Chemolithoautotrophic AOB (ammonia-oxidizing bacteria) form a crucial component in microbial nitrogen cycling in both natural and engineered systems. Under specific conditions, including transitions from anoxic to oxic conditions and/or excessive ammonia loading, and the presence of high nitrite (NO₂⁻) concentrations, these bacteria are also documented to produce nitric oxide (NO) and nitrous oxide (N₂O) gases. Essentially, ammonia oxidation in the presence of non-limiting substrate concentrations (ammonia and O₂) is associated with N₂O production. An exceptional scenario that leads to such conditions is the periodical switch between anoxic and oxic conditions, which is rather common in engineered nitrogen-removal systems. In particular, the recovery from, rather than imposition of, anoxic conditions has been demonstrated to result in N₂O production. However, applied engineering perspectives, so far, have largely ignored the contribution of nitrification to N₂O emissions in greenhouse gas inventories from wastewater-treatment plants. Recent field-scale measurements have revealed that nitrification-related N₂O emissions are generally far higher than emissions assigned to heterotrophic denitrification. In the present paper, the metabolic pathways, which could potentially contribute to NO and N₂O production by AOB have been conceptually reconstructed under conditions especially relevant to engineered nitrogen-removal systems. Taken together, the reconstructed pathways, field- and laboratory-scale results suggest that engineering designs that achieve low effluent aqueous nitrogen concentrations also minimize gaseous nitrogen emissions.

  16. Does increased Nitric Oxide production and oxidative stress due to high fat diet affect cardiac function after myocardial infarction?

    Directory of Open Access Journals (Sweden)

    Marjan Aghajani

    2017-01-01

    Full Text Available Background &Objectives: High fat (HF diet by affecting the oxidative stress and nitric oxide (NO production may lead to different effects on function of the heart after myocardial infarction (MI. In the present study we aimed to address the hypothesis that high release of NO by activated macrophages affects LV function after MI.Methods: The animals were randomly divided into four groups comprising each of 10 rats: 1 Sham; 2 MI; 3 Sham+ HF diet; 4 MI+ HF diet. Animals fed with HF diet 30 days before sham and MI surgery. MI was induced by permanent ligation of left anterior descending coronary artery (LAD. Nitric oxide (NO production of peritoneal macrophages, the concentrations of MDA in the heart and the infarct size were measured.Results: Our study indicated that HF has adverse effects on myocardium and it may increase NO production as well as oxidative stress, resulting in augmentation of infarct size.Conclusion: Our results add to our knowledge that HF diet was associated with overproduction of NO by peritoneal macrophages and ROS that lead to development of infarct size and adverse remodeling.

  17. Hydrodeoxygenation of oxidized distilled bio-oil for the production of gasoline fuel type

    International Nuclear Information System (INIS)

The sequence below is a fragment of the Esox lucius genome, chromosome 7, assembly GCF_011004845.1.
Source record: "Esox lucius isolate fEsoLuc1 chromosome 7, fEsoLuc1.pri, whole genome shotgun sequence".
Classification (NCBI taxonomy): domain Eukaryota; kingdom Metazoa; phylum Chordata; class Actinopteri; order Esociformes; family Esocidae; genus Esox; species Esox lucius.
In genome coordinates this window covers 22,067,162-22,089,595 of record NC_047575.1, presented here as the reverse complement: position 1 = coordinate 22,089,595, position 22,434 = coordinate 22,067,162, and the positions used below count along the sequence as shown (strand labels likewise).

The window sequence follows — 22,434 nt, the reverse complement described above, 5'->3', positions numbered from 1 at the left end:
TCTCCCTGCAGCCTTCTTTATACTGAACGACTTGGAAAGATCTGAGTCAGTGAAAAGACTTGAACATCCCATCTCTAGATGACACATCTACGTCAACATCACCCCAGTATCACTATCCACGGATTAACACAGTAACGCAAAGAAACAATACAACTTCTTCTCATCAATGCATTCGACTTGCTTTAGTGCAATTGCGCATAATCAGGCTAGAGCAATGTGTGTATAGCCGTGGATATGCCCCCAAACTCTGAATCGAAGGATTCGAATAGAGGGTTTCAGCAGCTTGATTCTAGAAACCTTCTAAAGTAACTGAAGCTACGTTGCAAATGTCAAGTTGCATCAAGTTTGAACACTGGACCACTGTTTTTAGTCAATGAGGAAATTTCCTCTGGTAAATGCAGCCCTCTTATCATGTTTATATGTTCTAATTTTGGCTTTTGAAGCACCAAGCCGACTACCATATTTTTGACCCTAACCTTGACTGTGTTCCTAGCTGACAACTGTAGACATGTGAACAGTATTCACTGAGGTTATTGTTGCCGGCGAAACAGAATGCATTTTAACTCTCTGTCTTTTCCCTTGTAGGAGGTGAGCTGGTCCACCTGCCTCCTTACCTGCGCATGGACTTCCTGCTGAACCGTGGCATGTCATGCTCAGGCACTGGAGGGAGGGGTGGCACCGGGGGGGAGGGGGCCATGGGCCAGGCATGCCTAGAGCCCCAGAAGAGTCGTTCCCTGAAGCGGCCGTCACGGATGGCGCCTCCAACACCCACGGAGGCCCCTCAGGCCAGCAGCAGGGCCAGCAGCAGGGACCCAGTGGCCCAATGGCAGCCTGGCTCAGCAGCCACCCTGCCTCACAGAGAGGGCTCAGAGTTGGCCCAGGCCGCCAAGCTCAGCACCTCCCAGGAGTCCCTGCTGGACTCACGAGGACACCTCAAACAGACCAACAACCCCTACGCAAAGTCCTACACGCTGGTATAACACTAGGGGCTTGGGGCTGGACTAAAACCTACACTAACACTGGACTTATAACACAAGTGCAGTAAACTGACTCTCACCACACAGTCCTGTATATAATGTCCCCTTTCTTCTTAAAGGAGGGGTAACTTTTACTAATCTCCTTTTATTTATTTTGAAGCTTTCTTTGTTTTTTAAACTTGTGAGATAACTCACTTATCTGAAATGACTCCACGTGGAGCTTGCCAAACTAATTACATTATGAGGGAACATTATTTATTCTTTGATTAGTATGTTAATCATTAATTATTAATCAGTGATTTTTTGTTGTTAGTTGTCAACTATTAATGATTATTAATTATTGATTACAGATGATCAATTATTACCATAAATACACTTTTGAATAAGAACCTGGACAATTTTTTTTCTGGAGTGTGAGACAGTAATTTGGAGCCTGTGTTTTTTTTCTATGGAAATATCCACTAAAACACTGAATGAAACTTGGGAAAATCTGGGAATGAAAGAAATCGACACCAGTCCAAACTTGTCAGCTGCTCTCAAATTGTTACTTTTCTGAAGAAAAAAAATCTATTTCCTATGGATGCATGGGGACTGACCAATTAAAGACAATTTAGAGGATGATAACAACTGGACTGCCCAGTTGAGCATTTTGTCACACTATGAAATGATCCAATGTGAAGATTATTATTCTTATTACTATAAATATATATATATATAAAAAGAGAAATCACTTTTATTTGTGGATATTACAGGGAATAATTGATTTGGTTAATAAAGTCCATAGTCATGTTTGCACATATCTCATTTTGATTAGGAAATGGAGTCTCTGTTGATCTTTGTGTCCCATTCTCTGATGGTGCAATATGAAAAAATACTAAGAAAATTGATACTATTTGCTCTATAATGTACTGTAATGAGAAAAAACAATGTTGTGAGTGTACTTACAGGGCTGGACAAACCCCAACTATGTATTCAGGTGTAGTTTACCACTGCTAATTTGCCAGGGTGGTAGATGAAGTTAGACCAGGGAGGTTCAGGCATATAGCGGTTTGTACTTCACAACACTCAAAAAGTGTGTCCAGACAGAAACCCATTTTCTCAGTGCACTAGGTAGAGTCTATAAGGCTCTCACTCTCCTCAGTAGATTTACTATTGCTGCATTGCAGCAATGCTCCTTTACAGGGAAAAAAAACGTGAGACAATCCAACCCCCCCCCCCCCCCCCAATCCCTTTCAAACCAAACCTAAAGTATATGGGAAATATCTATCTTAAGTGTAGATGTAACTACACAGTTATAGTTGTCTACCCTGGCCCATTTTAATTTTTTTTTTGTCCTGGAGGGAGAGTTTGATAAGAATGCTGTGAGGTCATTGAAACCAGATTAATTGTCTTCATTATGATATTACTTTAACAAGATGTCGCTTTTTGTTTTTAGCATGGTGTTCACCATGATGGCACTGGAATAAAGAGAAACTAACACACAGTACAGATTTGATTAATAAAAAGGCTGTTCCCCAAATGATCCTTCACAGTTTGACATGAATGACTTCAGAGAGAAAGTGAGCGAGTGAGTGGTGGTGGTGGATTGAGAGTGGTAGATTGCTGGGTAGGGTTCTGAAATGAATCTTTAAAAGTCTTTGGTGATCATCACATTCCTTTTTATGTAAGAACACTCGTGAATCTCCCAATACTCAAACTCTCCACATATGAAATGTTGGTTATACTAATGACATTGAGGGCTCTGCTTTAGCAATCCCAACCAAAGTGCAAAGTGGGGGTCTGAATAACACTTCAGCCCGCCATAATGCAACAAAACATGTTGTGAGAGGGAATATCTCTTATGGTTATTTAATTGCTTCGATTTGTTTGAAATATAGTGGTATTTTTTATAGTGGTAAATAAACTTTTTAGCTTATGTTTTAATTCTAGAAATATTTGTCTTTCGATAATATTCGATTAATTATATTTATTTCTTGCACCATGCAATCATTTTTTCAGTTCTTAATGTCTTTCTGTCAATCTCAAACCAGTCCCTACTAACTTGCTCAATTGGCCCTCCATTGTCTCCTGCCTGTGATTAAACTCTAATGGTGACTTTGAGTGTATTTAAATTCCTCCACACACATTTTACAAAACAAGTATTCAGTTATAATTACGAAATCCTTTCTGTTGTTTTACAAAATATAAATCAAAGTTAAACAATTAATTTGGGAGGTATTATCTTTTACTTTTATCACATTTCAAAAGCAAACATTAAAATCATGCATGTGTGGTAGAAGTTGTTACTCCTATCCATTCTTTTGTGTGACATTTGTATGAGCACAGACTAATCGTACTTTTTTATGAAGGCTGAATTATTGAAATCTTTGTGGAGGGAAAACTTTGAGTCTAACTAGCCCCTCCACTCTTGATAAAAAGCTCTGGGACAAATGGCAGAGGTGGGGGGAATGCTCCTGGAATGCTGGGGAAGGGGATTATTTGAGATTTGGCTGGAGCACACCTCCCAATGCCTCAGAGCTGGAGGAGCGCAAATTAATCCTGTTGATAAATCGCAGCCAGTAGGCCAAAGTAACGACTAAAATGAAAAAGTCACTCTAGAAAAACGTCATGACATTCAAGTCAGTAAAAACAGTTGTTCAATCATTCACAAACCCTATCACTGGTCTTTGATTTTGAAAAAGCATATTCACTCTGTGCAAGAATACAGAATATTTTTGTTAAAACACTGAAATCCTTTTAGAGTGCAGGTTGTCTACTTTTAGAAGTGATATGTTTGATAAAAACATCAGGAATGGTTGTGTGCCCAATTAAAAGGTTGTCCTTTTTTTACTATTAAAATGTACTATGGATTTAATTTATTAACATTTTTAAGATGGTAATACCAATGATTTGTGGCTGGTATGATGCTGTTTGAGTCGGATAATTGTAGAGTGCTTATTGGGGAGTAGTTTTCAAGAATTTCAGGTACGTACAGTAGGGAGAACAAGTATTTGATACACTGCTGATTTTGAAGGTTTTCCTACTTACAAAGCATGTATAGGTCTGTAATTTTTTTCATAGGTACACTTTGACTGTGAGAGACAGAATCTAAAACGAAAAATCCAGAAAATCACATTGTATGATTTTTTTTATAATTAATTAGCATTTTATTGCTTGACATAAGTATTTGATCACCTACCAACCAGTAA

Luo, Yan; Guda, Vamshi Krishna; Hassan, El Barbary; Steele, Philip H.; Mitchell, Brian; Yu, Fei

    2016-01-01

    Highlights: • Oxidation had more influence on the yield of total hydrocarbons than distillation. • The highest total hydrocarbon yield was obtained from oxidized distilled bio-oil. • The 2nd-stage hydrocarbons were in the range of gasoline fuel boiling points. • The main products for upgrading of oxidized bio-oil were aliphatic hydrocarbons. • The main products for upgrading of non-oxidized bio-oil were aromatic hydrocarbons. - Abstract: Distilled and oxidized distilled bio-oils were subjected to 1st-stage mild hydrodeoxygenation and 2nd-stage full hydrodeoxygenation using nickel/silica–alumina catalyst as a means to enhance hydrocarbon yield. Raw bio-oil was treated for hydrodeoxygenation as a control to which to compare study treatments. Following two-stage hydrodeoxygenation, four types of hydrocarbons were mainly comprised of gasoline and had water contents, oxygen contents and total acid numbers of nearly zero and higher heating values of 44–45 MJ/kg. Total hydrocarbon yields for raw bio-oil, oxidized raw bio-oil, distilled bio-oil and oxidized distilled bio-oil were 11.6, 16.2, 12.9 and 20.5 wt.%, respectively. The results indicated that oxidation had the most influence on increasing the yield of gasoline fuel type followed by distillation. Gas chromatography/mass spectrometry characterization showed that 66.0–76.6% of aliphatic hydrocarbons and 19.5–31.6% of aromatic hydrocarbons were the main products for oxidized bio-oils while 35.5–38.7% of aliphatic hydrocarbons and 58.2–63.1% of aromatic hydrocarbons were the main products for non-oxidized bio-oils. Both aliphatic and aromatic hydrocarbons are important components for liquid transportation fuels and chemical products.

  18. Intensity of lipid oxidation and formation of cholesterol oxidation products during frozen storage of raw and cooked chicken

    OpenAIRE

    Conchillo, A. (Ana); Ansorena, D. (Diana); Astiasarán, I. (Iciar)

    2004-01-01

    Raw and cooked chicken breasts were stored at −18 °C for 3 months under aerobic and vacuum conditions, and the intensity of lipid oxidation and the formation of COP (cholesterol oxidation products) were studied. Raw samples showed low COP levels (4.60–7.40 µg g−1 fat), TBARS (thiobarbituric acid reactive substances) levels (0.01–0.03 mg kg−1) and peroxide values (not detected) under both aerobic and vacuum conditions. Cooked samples (grilled and roasted) showed TBARS levels of 0.36–0.99 mg kg...